Could gas prices help local tourist trade?

SANDUSKY Shorter car trips and vacations closer to home are likely to be on the itinerary for many A
Annie Zelm
May 24, 2010

SANDUSKY

Shorter car trips and vacations closer to home are likely to be on the itinerary for many Americans this year as prices at the pump continue to climb.

Many managers of local hotels and tourist attractions say this outlook could actually work to their advantage -- but others aren't so sure.

"If anything, it's probably to our benefit, because people are less likely to take an airplane trip to Florida and more likely to take a car trip here," said Jill Bauer, spokeswoman for the Sandusky-Erie County Visitors Convention Bureau. "We're more of a car destination, and we're within a 300 to 400 mile radius of a large percentage of the population."

Approximately nine million trips are made to Erie County each year, and in 2005 alone, tourism brought in more than $1.75 billion to the area, according to the most recent study available from the Ohio Division of Travel and Tourism.

Ohio's current average fuel price is $3.31, slightly below the national average of $3.36, according to AAA's fuel gauge report.

Gas prices around Sandusky were in the $3.26-$3.29 range, according to prices posted Saturday at area gas stations.

AAA spokeswoman Amanda Graven said fuel prices might not cause travelers to cancel vacation plans, but they might decide to re-route them.

"Only time will tell what we see, but spring break was still very busy with traveling," she said. "We do expect if (fuel) does hit $3.50 a gallon, which it may well do, consumers will cut back drastically on their spending."

Cedar Point spokesman Bryan Edwards said he is well aware of the fuel factor, but remains optimistic for a successful season.

"We've added a lot of attractions this year, a lot of family-friendly rides, so I think we're a more attractive alternative to maybe some longer-distance places," he said. "It's not only family-friendly, but it's budget-friendly as well."

Edwards said he hopes the tax rebates being issued as part of the federal stimulus package will encourage more families to purchase season passes -- which can provide family fun for an entire summer for less than the amount of one individual's refund check.

As fuel prices rose in recent years, Edwards said, he's noticed more guests coming from a broader market, including Chicago, Pennsylvania and the East Coast.

He said the park's prices are actually $1 to $2 lower today than they were in 2003 and 2005, and they plan to continue offering discounts through Pepsi, Meijer, AAA and Discount Drug Mart.

Managers of hotels and resorts say they're staying hopeful and expect their booking numbers will be on par with previous years.

Kalahari Resort spokewoman Shannon McCarthy said although the staff is prepared for a busy summer, they realize higher gas prices might keep some potential guests at home.

"We hope Ohioans will realize that some of the greatest attractions in the U.S., including the nation's largest indoor waterpark, are right here in their own backyard," McCarthy said.

Patty Ward, general manager at Howard Johnson Express on Cleveland Road, said it may be too early to forecast this season's success, but the hotel did not feel any impact when fuel prices started rising several years ago.

"We were just as full as we'd always been," she said.

LaQuinta Inn general manager Drew Schaeffer said he believes the overall economic downturn will hit hotels harder than fuel prices alone.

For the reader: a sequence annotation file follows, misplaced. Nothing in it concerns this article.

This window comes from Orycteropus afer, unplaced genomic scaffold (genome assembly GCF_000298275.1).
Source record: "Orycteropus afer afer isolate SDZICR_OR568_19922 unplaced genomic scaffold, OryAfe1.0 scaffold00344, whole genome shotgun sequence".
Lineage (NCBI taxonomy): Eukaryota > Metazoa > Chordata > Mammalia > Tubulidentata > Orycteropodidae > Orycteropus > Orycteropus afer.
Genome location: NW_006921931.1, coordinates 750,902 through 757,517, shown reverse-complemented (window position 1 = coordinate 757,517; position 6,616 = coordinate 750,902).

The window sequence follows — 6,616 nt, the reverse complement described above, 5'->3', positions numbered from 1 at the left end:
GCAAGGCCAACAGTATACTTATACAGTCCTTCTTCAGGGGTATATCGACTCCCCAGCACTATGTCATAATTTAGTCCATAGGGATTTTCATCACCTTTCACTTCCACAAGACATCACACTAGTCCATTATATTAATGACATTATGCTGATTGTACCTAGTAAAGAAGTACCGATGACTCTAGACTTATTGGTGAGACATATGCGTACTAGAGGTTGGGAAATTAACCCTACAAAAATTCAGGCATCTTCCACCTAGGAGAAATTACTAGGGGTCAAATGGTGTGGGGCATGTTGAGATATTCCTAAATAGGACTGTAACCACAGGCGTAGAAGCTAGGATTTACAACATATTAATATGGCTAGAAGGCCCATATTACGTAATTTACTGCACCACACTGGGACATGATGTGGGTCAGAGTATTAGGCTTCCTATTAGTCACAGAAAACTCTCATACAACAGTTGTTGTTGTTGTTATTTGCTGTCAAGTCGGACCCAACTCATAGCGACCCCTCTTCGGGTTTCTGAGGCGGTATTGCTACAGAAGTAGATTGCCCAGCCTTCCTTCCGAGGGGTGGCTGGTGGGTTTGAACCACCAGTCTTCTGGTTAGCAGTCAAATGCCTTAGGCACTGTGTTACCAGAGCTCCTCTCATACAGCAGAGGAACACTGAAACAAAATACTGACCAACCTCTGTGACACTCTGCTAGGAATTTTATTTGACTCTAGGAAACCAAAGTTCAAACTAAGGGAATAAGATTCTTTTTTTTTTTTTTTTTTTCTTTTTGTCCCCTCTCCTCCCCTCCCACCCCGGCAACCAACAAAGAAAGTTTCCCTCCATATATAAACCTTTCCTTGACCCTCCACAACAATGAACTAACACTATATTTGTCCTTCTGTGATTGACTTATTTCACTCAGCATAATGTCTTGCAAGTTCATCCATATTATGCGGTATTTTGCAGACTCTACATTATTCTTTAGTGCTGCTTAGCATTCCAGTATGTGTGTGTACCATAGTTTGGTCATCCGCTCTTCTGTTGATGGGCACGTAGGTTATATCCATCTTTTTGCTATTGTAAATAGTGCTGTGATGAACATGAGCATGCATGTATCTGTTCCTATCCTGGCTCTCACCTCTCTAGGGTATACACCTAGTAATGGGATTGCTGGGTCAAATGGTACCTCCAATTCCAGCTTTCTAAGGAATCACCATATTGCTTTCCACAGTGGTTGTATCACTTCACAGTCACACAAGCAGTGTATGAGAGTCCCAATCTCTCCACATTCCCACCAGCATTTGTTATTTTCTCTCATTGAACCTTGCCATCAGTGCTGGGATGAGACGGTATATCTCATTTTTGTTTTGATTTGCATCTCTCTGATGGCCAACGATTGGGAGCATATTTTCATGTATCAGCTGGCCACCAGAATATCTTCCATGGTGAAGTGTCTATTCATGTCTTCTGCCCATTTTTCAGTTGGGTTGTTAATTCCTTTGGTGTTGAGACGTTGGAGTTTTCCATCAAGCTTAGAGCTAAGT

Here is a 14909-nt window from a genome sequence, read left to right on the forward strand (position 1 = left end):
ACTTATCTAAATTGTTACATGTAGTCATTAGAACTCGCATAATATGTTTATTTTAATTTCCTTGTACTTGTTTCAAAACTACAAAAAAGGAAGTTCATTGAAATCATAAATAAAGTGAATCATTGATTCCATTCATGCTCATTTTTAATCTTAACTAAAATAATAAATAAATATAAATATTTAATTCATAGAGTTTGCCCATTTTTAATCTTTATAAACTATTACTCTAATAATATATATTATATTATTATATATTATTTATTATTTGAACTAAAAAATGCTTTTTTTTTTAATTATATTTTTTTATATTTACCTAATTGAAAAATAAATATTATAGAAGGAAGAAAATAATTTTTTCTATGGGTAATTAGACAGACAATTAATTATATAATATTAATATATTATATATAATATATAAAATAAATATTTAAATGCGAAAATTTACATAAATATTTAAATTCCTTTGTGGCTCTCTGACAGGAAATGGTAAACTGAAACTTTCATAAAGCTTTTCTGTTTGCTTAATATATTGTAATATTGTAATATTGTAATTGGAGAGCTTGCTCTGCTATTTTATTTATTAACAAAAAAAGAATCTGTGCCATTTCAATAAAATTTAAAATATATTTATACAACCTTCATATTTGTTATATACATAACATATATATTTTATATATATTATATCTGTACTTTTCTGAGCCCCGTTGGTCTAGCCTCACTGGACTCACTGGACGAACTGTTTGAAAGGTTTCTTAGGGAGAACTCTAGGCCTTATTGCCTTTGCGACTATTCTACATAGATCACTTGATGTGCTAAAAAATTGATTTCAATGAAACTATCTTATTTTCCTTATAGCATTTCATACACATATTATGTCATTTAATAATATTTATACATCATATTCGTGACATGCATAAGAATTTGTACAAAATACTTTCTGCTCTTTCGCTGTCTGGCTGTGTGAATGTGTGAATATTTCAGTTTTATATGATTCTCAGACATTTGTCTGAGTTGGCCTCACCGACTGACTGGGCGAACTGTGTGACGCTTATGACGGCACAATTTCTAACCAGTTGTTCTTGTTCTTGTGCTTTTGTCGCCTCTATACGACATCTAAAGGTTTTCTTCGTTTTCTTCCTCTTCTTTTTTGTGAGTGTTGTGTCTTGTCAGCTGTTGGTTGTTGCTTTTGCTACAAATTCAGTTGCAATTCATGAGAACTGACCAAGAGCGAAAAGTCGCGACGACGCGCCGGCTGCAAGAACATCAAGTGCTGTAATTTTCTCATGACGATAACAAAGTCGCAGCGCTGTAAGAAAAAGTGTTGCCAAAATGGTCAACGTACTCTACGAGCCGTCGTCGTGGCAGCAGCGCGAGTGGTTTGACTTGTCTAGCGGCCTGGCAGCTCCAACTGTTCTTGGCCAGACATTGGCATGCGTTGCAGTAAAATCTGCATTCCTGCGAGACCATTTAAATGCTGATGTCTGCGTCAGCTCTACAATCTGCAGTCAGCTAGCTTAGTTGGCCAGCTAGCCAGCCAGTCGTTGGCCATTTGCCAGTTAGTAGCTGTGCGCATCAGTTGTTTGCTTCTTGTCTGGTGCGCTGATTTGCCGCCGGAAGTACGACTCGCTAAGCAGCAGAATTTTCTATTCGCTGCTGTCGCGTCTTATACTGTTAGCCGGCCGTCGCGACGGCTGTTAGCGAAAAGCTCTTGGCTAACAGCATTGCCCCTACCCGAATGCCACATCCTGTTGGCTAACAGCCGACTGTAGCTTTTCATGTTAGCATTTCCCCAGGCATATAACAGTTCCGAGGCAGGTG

"I think (fuel prices) will affect us, but the biggest thing is the economy and the loss of jobs," Schaeffer said. "Most Cedar Point business comes from Michigan, and they're in the same boat we're in as far as factories and laying people off."

Fuel prices have also hit harbors, keeping more boats at bay.

"We're pretty concerned," said Mary Lou Madson, who co-owns the Bay Harbor Marina in Townsend Township with her husband, Chris. "(Prices) hit over $3 last year, so I think (boaters) won't be going as far."

Madson said many of the boaters who typically travel from the small marina into downtown Sandusky might stay closer to the bay instead. She said the marina lost one regular boater last year due to higher fuel prices.

"It cost us $60 (in fuel) just to go downtown and back in our boat from the harbor," she said. "I think people are maybe going to sit out in the bay and raft off, just enjoy the people they're with, instead of going very far."

Cindy Brody, manager of Cold Creek Trout Camp on Venice Road, said prices will "absolutely" have an impact.

"I think the boaters are going to have a hard time," she said. "I'm hearing $5 a gallon for boaters, and people with RVs, hopefully they'll save money on hotels, so that will be good for us."

About half of the marina's 28 docks are now occupied with year-round boaters, she said, but how many of those plan to take their boats out remains to be seen.

"Hopefully, it'll be a good summer," she said, "but it's not looking real good."

Huron resident Ken Oblender said he planned to travel to West Virginia with his family, but he's reconsidering after spending more than $300 for a round trip to Florida in January.

"I think it'll be $4 by the end of July," Oblender said. "It's just getting so expensive for everyone ... we're talking about camping, staying closer to home and going to Wellington," he said. "Everybody's trying to make every dollar count, and I don't see it getting better anytime soon."

Jean Haer, of Castalia, said she and her husband had hoped to purchase a motor home to travel now that both are retired, but with today's prices, "that's probably out of the question," she said.

"It would be good if they'd just bring the price of diesel down," she said. "It's affecting everything."